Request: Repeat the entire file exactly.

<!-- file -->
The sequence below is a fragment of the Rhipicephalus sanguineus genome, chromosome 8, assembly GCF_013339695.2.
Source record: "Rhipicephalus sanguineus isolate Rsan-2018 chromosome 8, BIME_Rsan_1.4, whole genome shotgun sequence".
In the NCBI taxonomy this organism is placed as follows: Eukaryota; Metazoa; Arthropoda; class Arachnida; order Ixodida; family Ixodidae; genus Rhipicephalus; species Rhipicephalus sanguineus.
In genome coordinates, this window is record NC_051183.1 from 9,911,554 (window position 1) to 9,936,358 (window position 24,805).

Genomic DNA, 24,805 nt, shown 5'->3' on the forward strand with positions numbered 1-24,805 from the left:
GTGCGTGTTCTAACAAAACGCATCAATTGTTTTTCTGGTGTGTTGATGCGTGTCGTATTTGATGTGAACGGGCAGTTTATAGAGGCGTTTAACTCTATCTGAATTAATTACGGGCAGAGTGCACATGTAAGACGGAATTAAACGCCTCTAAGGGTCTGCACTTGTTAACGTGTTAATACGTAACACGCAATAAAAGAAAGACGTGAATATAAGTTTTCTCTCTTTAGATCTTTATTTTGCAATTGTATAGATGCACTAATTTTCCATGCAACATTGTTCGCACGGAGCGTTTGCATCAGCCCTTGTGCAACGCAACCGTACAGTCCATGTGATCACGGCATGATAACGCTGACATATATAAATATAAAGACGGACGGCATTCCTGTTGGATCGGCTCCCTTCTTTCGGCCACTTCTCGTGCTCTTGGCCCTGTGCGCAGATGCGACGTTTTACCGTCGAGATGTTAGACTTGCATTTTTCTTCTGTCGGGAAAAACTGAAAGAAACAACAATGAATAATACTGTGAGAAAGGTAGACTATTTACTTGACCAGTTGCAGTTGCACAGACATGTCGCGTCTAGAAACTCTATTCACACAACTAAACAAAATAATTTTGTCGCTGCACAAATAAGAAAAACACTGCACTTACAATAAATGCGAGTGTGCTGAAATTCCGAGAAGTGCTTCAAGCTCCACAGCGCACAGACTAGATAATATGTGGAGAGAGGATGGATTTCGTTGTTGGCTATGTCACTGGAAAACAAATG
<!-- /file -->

The sequence below is a fragment of the Rhipicephalus sanguineus genome, chromosome 8, assembly GCF_013339695.2.
Source record: "Rhipicephalus sanguineus isolate Rsan-2018 chromosome 8, BIME_Rsan_1.4, whole genome shotgun sequence".
In the NCBI taxonomy this organism is placed as follows: Eukaryota; Metazoa; Arthropoda; class Arachnida; order Ixodida; family Ixodidae; genus Rhipicephalus; species Rhipicephalus sanguineus.
In genome coordinates, this window is record NC_051183.1 from 9,911,554 (window position 1) to 9,936,358 (window position 24,805).

Genomic DNA, 24,805 nt, shown 5'->3' on the forward strand with positions numbered 1-24,805 from the left:
GTGCGTGTTCTAACAAAACGCATCAATTGTTTTTCTGGTGTGTTGATGCGTGTCGTATTTGATGTGAACGGGCAGTTTATAGAGGCGTTTAACTCTATCTGAATTAATTACGGGCAGAGTGCACATGTAAGACGGAATTAAACGCCTCTAAGGGTCTGCACTTGTTAACGTGTTAATACGTAACACGCAATAAAAGAAAGACGTGAATATAAGTTTTCTCTCTTTAGATCTTTATTTTGCAATTGTATAGATGCACTAATTTTCCATGCAACATTGTTCGCACGGAGCGTTTGCATCAGCCCTTGTGCAACGCAACCGTACAGTCCATGTGATCACGGCATGATAACGCTGACATATATAAATATAAAGACGGACGGCATTCCTGTTGGATCGGCTCCCTTCTTTCGGCCACTTCTCGTGCTCTTGGCCCTGTGCGCAGATGCGACGTTTTACCGTCGAGATGTTAGACTTGCATTTTTCTTCTGTCGGGAAAAACTGAAAGAAACAACAATGAATAATACTGTGAGAAAGGTAGACTATTTACTTGACCAGTTGCAGTTGCACAGACATGTCGCGTCTAGAAACTCTATTCACACAACTAAACAAAATAATTTTGTCGCTGCACAAATAAGAAAAACACTGCACTTACAATAAATGCGAGTGTGCTGAAATTCCGAGAAGTGCTTCAAGCTCCACAGCGCACAGACTAGATAATATGTGGAGAGAGGATGGATTTCGTTGTTGGCTATGTCACTGGAAAACAAATG